Penang official suggests Malaysia make Unesco bid without Singapore whose hawker culture is not 'so authentic'

Penang's Tourism Development and Heritage Committee chairman Yeoh Soon Hin said that Singapore hawker fare is not "so authentic" as every hawker stall is under the government's control.
Penang's Tourism Development and Heritage Committee chairman Yeoh Soon Hin said that Singapore hawker fare is not "so authentic" as every hawker stall is under the government's control. ST PHOTO: JASMINE CHOONG

GEORGE TOWN - A Penang official who called on Malaysia to rope in Singapore to seek Unesco recognition for hawker culture is now suggesting that his country make the bid alone.

Penang's Tourism Development and Heritage Committee chairman Yeoh Soon Hin told reporters on Thursday (May 9) that Singapore hawker fare is not "so authentic" as every hawker stall is under the government's control, Malay Mail reported.

"From my perspective, we should submit a nomination for Malaysia's hawker culture to include other states such as Ipoh, Melaka and Kuala Lumpur, not only Penang," he said.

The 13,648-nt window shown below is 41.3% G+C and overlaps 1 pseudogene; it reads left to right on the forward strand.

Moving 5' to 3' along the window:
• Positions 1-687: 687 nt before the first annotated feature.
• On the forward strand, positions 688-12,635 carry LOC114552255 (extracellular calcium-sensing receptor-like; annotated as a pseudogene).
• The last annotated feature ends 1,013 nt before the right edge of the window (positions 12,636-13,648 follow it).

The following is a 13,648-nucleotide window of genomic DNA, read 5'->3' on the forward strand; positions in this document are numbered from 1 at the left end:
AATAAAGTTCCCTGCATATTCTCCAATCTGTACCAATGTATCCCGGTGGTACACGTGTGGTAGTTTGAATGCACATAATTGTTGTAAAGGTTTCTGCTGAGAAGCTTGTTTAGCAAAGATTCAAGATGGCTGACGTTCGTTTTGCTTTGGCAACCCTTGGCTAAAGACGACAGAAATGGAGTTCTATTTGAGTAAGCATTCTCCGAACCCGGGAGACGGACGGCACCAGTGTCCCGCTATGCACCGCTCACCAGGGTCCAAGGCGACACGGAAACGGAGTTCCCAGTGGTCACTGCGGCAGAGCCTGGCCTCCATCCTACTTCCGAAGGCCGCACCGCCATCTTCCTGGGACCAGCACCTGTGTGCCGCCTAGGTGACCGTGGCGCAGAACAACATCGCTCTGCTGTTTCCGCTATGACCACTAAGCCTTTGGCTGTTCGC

He added that the final decision lies with the National Heritage Department as it is the authority responsible for submitting Malaysia's nomination to Unesco, the cultural agency of the United Nations.

Mr Yeoh told a state legislative assembly last Thursday that a joint bid between Singapore and Malaysia to list hawker culture under Unesco as an intangible cultural heritage is more likely to succeed as Unesco encourages joint bids between countries.

His proposal, coming after Singapore had submitted its own nomination for hawker culture in March, drew mixed reactions on social media.

Facebook user Jasmine P'ng Siok Lee pointed out that the food culture of Singapore is different from Malaysia's.

 
 
 

"We have moved on from stalls on streets to air-conditioned foodcourts. Our food culture is a lifestyle thing now. But Malaysia's hawker scene is still in the streets, barely changed from the 50s," said the user.

But another netizen Daryl Li felt that the street foods in the two countries are largely the same.

"You actually have an easier chance by applying together rather than submitting the application separately and letting the organisers laugh their socks off seeing two countries promoting the same thing in this world," he wrote.

"Remember once a thing is not exclusive it is very hard to get Unesco's attention."

There are also others who saw the humour in the possibility of a joint bid.

"Does that mean that I can use packets of tissue paper to 'chope' seats in Malaysian hawker centres too?" Foo Kee Wee quipped, taking a swipe at the infamous Singapore food centre culture of reserving seats using packets of tissue paper.